Ultra-high-energy cosmic rays from tidally-ignited stars [HEAP]

http://arxiv.org/abs/1702.06978


Ultra-high-energy cosmic rays (UHECRs) can be accelerated by tidal disruption events of stars by black holes. Encounters between white dwarfs with intermediate-mass black holes (IMBHs) provide a natural environment for acceleration, as tidal forces can ignite nuclear burn and lead to a supernova explosion. The numbers of IMBHs may be substantially augmented once account is taken of their likely presence in dwarf galaxies. In this Letter we show that this kind of tidal disruption event naturally provides an intermediate/heavy composition for the inferred UHECR composition. We further argue that this mechanism is virtually model-independent, as it does not rely on any specific acceleration model. Finally, we point out a possible link between ultra-luminous x-ray and UHECR sources.

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R. Batista and J. Silk
Fri, 24 Feb 17
12/50

Comments: 5 pages, 1 figure

Outflow-Driven Transients from the Birth of Binary Black Holes [HEAP]

http://arxiv.org/abs/1702.07337


We consider the electromagnetic radiation from newborn binary black holes (BBHs) formed by the evolution of isolated massive stellar binaries. Before the formation of a BBH, the binary consists of a primary black hole (BH) and a secondary Wolf-Rayet star. We investigate two types of transients from the birth of a secondary BH: one powered by the Bondi-Hoyle-Lyttleton accretion onto the primary BH, and the other induced by accretion onto the secondary BH. In the former scenario, when the secondary collapses to a BH, it may eject a fraction of its outer material, which forms a disk around the primary BH and induces an ultrafast outflow. This companion-induced outflow can lead to week-scale optical transients with a kinetic energy of $\sim10^{47}$ — $3\times10^{48}$~erg, ejecta velocity of $10^8$ — $10^9\rm~cm~s^{-1}$, and absolute magnitude ranging from about $-10$ to $-12$. In the latter scenario, assuming that the tidal torque synchronizes the spin period of the secondary to the orbital period of the primary, the accretion of the stellar material is expected to form a disk around a newborn BH, following its core-collapse. This disk may produce an energetic outflow with a kinetic energy of $\sim10^{52}$~erg and the outflow velocity of $\sim10^{10}\rm~cm~s^{-1}$, resulting in an optical transient of absolute magnitude from $\sim -13$ to $\sim-14$ with a duration of a few days. While dimmer than ordinary supernovae, their light curves and late-time spectra are distinctive, and dedicated optical transient surveys could detect these two types of transients, the second type also leading to detectable radio signals.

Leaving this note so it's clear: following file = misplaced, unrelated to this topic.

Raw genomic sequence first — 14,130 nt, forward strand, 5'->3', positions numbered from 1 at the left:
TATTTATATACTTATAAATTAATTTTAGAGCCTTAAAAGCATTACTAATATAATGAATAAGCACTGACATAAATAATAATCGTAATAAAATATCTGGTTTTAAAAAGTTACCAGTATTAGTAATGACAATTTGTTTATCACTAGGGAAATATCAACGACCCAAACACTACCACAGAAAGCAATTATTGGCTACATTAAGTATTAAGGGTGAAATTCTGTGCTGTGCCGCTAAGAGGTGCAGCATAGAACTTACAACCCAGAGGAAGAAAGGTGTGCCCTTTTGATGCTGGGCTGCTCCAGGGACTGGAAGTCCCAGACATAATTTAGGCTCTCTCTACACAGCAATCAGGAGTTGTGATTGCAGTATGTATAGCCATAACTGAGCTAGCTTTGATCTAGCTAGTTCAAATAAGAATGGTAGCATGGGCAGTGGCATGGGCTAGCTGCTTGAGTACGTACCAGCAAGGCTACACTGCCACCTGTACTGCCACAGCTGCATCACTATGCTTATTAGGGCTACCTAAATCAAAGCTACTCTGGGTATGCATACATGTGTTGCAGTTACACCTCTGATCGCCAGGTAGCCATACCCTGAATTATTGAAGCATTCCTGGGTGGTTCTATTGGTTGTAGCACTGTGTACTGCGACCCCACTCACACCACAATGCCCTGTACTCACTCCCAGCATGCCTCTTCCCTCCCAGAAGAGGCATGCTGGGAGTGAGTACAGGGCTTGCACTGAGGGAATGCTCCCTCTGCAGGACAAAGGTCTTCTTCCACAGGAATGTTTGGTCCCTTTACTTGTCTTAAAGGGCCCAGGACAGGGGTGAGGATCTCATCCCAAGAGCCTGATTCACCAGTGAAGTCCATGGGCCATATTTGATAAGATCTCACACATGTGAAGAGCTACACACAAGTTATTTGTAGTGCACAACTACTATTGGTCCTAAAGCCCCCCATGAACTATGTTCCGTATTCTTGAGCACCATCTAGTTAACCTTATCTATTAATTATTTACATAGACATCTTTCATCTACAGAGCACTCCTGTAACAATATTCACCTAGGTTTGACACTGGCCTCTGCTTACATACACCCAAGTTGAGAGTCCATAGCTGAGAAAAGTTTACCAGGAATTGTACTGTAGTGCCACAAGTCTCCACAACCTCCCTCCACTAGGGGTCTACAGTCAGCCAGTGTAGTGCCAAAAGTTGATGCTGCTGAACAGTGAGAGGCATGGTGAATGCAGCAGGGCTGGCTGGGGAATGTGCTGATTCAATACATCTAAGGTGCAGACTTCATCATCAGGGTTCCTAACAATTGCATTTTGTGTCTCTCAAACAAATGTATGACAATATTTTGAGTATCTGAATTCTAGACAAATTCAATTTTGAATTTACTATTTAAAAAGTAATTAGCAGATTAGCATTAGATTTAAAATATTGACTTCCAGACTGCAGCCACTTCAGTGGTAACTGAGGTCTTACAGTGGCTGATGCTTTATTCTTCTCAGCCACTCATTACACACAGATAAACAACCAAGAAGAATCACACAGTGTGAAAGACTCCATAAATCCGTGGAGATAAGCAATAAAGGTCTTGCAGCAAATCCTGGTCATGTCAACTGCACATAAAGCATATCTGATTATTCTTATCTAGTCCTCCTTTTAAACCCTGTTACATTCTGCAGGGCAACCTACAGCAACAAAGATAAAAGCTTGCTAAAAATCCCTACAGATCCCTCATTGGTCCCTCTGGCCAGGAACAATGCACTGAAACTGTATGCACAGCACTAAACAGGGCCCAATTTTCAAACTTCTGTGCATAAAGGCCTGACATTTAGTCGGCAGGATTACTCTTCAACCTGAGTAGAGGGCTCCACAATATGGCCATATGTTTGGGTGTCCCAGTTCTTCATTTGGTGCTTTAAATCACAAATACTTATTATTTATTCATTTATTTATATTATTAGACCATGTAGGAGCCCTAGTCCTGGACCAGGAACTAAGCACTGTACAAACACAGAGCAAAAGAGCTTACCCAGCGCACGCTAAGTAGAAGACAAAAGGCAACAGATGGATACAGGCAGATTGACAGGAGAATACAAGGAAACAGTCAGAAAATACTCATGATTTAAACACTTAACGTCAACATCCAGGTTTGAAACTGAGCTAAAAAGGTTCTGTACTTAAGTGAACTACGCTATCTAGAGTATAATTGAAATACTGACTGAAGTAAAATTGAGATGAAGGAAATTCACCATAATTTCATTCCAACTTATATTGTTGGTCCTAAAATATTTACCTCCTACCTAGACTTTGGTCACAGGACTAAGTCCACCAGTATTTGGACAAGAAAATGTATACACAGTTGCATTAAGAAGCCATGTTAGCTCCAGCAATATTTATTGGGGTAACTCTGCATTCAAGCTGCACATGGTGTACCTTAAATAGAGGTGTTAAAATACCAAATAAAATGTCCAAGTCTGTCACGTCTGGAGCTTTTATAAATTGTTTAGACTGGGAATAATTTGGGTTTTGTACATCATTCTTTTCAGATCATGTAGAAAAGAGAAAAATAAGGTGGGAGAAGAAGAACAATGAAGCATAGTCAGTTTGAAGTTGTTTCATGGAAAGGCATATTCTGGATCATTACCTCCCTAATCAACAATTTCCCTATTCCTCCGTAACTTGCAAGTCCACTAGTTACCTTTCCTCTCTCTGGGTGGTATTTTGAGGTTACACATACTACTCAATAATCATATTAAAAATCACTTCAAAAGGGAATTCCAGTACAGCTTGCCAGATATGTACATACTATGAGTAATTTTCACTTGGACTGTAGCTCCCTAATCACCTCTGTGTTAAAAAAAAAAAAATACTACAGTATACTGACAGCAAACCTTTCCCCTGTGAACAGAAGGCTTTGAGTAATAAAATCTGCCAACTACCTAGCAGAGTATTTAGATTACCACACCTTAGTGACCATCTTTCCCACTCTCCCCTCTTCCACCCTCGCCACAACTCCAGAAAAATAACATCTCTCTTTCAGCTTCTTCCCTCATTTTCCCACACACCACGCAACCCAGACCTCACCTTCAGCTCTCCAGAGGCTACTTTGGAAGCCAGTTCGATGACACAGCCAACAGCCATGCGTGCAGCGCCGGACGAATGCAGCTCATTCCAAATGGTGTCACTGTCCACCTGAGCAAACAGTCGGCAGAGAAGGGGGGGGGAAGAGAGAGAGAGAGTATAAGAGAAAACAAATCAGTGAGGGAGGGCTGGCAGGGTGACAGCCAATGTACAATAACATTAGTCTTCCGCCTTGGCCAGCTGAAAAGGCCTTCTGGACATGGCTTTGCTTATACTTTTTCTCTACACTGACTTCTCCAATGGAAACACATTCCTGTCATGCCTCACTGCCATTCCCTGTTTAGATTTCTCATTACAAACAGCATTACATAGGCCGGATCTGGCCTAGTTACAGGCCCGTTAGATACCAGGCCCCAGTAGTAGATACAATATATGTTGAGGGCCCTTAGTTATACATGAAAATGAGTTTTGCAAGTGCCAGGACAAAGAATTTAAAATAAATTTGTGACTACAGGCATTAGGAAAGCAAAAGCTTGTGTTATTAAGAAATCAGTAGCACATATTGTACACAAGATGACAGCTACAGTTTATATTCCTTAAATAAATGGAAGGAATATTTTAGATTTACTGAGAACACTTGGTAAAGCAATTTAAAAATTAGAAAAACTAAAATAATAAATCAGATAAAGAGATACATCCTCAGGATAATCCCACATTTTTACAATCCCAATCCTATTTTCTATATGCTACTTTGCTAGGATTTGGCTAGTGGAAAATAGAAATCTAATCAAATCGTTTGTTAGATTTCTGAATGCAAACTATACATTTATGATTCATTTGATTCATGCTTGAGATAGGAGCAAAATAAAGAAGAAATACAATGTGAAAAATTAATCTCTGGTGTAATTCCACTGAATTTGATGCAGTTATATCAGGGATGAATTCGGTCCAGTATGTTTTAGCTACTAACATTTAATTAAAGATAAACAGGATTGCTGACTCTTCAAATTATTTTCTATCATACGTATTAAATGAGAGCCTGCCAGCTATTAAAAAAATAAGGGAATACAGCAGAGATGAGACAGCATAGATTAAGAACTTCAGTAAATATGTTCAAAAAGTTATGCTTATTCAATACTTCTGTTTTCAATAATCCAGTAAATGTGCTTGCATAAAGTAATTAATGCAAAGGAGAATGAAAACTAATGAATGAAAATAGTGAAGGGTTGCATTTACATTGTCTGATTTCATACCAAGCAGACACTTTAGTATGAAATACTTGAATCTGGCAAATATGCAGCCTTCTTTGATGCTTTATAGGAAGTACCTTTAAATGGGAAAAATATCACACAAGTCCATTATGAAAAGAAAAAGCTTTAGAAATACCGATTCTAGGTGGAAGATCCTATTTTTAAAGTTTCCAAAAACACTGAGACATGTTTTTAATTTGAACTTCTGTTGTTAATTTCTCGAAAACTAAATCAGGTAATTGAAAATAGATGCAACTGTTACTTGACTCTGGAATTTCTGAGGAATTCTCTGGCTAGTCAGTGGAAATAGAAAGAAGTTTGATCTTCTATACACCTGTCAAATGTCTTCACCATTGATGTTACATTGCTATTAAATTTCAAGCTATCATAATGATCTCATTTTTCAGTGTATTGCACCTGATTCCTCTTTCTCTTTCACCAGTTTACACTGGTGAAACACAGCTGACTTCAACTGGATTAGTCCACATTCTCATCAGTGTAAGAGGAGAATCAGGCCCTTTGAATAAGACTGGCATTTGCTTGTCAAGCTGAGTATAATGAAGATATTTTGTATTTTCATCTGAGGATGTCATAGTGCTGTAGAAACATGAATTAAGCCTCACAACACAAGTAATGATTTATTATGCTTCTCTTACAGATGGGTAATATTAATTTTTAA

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S. Kimura and P. Meszaros
Fri, 24 Feb 17
17/50

Comments: 11 pages, 3 figures

Radio Follow-up on all Unassociated Gamma-ray Sources from the Third Fermi Large Area Telescope Source Catalog [HEAP]

http://arxiv.org/abs/1702.07036